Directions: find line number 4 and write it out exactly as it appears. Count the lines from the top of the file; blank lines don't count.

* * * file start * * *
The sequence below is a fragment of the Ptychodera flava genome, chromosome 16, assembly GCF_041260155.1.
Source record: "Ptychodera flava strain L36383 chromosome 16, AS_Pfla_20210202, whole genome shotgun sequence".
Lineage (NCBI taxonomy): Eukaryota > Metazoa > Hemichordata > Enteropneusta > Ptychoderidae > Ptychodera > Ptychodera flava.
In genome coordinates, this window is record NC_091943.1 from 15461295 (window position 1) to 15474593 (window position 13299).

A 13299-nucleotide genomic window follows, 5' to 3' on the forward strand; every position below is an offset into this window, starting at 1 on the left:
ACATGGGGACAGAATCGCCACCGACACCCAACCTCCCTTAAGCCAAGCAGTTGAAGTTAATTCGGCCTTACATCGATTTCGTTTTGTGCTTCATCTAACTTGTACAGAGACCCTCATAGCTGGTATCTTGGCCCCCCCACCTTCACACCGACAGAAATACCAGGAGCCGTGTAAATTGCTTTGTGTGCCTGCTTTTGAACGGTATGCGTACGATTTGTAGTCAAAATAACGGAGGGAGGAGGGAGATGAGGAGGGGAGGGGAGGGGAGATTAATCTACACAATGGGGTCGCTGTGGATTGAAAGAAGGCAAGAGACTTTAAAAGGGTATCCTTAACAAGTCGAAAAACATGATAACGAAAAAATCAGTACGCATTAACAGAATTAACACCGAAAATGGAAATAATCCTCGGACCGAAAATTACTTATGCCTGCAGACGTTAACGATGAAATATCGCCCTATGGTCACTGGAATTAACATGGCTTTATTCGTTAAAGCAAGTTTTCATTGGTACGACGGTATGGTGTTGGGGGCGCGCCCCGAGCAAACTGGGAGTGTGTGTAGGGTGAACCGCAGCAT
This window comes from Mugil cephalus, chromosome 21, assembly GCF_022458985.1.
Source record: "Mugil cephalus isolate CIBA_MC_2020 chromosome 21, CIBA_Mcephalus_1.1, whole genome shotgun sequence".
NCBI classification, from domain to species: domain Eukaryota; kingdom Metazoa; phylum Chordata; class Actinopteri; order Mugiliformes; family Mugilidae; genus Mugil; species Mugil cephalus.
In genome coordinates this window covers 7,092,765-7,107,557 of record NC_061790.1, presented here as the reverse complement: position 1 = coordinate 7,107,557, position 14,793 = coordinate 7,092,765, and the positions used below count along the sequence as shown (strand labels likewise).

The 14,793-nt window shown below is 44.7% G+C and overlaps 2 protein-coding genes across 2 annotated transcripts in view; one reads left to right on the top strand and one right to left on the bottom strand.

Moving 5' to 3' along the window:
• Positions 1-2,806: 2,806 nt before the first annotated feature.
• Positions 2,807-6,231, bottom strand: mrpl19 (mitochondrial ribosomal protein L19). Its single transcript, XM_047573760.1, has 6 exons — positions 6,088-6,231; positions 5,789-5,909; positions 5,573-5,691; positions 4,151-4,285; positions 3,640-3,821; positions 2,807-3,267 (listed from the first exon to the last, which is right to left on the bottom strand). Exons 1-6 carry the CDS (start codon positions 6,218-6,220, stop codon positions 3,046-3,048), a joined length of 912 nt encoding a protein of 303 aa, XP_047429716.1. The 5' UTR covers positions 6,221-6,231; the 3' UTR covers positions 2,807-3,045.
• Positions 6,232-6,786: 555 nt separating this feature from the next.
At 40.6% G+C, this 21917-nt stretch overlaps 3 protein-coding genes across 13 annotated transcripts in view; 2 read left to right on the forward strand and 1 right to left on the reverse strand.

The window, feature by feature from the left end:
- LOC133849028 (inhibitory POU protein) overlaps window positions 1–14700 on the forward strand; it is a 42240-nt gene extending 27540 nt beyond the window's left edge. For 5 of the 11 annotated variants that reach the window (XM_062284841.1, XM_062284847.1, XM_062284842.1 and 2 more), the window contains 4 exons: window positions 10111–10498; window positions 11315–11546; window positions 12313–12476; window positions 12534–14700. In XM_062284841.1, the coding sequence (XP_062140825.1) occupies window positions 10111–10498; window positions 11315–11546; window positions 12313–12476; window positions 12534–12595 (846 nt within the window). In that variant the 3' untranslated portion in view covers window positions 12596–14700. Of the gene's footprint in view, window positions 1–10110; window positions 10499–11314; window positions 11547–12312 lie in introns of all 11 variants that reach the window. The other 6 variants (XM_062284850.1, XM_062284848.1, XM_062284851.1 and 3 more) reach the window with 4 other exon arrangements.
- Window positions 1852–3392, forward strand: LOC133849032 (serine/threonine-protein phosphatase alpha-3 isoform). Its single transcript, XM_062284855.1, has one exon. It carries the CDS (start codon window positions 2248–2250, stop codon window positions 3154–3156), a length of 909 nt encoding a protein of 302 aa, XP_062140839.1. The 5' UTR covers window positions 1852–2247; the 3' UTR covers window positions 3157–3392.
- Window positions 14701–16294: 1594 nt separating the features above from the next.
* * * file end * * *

In genome coordinates, this window is record NC_091943.1 from 15461295 (window position 1) to 15474593 (window position 13299).